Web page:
Factitious disorders and pathological self-harm in a hospital population: an interdisciplinary challenge

Herbert Fliege, Gudrun Scholler, Matthias Rose, Hans Willenberg, Burghard F Klapp
General Hospital Psychiatry 2002, 24 (3): 164-71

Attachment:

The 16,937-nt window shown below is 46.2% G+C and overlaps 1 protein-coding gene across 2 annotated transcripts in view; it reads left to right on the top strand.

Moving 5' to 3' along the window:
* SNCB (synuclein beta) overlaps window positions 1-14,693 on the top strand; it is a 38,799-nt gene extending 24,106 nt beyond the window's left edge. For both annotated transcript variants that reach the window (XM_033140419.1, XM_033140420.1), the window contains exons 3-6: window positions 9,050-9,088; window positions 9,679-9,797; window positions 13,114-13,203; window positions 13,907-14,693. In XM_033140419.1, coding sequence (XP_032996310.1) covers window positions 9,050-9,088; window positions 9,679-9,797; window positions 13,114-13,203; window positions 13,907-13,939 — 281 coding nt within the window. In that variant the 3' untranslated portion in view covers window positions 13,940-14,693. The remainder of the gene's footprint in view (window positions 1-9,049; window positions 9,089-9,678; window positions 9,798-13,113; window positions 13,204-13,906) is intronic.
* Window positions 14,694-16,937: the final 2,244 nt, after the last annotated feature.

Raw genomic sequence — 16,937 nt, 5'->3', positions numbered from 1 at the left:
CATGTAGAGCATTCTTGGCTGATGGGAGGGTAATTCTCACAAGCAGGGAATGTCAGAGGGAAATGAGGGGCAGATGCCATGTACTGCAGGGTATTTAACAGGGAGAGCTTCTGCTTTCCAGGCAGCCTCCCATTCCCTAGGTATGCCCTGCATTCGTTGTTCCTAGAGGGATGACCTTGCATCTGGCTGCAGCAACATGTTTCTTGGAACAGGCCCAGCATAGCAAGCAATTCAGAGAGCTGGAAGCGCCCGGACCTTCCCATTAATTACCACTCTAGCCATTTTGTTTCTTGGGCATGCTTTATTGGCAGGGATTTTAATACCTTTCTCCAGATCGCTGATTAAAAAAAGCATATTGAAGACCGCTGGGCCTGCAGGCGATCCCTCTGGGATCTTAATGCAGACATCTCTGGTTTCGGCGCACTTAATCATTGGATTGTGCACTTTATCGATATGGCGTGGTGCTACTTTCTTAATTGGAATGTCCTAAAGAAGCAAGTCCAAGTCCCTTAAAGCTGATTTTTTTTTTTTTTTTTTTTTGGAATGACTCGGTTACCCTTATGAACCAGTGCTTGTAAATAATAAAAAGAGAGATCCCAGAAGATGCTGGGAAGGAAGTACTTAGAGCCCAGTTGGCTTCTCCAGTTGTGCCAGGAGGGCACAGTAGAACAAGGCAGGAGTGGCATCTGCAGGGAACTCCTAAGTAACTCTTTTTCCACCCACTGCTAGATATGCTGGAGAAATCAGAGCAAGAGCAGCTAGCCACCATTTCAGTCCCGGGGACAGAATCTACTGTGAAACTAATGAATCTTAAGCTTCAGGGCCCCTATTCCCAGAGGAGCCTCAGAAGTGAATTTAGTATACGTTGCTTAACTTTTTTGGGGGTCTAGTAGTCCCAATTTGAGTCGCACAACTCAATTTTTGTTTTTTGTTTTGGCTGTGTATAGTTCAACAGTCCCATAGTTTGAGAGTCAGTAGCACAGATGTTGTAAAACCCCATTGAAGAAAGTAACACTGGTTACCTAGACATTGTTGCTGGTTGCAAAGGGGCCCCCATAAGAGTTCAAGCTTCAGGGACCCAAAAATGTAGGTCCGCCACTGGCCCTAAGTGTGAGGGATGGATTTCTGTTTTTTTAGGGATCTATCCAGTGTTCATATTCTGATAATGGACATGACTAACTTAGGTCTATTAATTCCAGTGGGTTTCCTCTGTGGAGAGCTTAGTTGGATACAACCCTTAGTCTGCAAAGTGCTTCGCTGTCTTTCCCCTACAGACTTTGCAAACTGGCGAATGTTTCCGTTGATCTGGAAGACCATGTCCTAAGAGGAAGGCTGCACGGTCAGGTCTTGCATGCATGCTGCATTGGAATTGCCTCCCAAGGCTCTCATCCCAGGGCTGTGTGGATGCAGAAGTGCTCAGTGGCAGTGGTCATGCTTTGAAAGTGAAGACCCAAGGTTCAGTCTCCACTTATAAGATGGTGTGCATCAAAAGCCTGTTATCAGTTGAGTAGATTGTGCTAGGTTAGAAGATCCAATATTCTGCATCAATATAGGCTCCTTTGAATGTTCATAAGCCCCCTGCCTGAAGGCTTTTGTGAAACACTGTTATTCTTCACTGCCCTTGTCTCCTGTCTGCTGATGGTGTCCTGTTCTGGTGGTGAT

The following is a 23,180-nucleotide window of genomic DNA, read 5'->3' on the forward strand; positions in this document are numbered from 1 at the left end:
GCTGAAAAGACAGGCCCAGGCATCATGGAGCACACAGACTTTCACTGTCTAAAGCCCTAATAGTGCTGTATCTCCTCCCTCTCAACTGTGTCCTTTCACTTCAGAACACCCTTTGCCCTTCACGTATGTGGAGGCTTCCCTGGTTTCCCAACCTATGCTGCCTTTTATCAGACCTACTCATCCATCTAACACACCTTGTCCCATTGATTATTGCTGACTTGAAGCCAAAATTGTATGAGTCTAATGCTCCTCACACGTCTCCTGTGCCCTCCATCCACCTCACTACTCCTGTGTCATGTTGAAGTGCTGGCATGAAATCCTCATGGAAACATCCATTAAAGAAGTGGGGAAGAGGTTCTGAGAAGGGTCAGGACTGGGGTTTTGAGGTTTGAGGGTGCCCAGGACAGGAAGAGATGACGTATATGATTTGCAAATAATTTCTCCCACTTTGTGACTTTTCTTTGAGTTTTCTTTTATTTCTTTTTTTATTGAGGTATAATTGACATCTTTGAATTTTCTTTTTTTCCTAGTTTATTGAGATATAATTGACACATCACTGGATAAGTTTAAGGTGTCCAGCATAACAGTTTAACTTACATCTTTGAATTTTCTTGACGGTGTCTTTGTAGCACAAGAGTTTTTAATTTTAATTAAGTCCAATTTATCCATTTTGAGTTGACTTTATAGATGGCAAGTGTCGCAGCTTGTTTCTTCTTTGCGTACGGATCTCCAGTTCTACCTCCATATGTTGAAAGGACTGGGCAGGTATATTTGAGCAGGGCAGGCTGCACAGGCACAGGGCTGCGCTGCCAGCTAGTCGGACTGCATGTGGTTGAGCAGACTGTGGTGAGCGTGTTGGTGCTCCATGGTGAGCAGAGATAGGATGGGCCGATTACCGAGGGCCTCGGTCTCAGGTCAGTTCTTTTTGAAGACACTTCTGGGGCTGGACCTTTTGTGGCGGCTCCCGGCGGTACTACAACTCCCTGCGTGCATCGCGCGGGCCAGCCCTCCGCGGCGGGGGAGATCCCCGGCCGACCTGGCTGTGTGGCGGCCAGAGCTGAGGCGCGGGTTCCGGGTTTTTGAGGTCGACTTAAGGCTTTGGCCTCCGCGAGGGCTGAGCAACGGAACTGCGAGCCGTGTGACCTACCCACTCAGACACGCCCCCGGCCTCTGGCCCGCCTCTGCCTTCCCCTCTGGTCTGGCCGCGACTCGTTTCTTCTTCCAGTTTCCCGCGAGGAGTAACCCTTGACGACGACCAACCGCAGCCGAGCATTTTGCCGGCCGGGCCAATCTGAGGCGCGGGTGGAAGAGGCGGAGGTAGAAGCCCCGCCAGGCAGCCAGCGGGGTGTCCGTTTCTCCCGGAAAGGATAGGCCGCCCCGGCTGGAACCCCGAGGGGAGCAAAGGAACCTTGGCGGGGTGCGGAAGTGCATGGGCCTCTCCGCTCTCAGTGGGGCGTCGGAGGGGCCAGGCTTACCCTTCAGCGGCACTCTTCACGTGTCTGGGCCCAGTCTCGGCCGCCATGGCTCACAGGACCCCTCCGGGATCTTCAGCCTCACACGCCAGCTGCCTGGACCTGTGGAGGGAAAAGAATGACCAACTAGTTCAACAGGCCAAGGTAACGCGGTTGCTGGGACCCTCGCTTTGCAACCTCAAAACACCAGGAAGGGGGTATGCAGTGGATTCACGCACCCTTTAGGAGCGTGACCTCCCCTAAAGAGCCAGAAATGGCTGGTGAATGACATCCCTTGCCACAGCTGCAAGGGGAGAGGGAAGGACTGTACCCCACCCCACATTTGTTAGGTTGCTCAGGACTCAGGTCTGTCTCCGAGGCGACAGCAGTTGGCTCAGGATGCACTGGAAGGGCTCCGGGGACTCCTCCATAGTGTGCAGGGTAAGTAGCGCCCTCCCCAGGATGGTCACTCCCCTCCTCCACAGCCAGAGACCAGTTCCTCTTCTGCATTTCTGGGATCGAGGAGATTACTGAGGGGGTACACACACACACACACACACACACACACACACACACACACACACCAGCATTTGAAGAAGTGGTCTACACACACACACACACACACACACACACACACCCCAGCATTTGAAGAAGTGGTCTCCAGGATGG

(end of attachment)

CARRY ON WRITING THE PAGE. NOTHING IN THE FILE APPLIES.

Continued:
Factitious disorder, Munchausen's Syndrome, and deliberate self-harm have recently been conceptualized as different facets of self-destructive behavior. A descriptive typological classification has been presented by Willenberg et al., but has not yet been tested with a clinical sample. The instrument distinguishes between direct self-harm (e.g., self-inflicted wounds), self-induced disease (e.g., factitious fever), and indirect self-harm delegated to medical staff (e.g., repeated operations occasioned by feigned symptoms). All patients referred to the psychosomatic-psychotherapeutic liaison-consultation service or to the outpatients' department within 14 months (n = 995) and all patients discharged from in-patient psychosomatic-psychotherapeutic treatment within 2 months (n = 62) were assessed. Expert instruction and supervision were provided for the diagnosticians. The assessment was continued for a subsequent year, without special supervision (n = 1,058). Self-destructive behaviors were diagnosed in 7.5% of the cases in the first sample, with certainty (59.5%) or on suspicion (40.5%). In the subsequent sample without supervision, the rate reduced to 3.6%. Referrals had come from almost all clinical departments, including the emergency unit (26%), surgery, internal intensive care, endocrinology (9.5% each), neurology, infectiology, nephrology (7.1% each), dermatology, gastro-enterology, cardiology (4.8% each) and surgical intensive care (2.4%). The occurrence of pathological self-destructive phenomena is underrated when using only the ICD-criteria. The rate is influenced by diagnostic attention.

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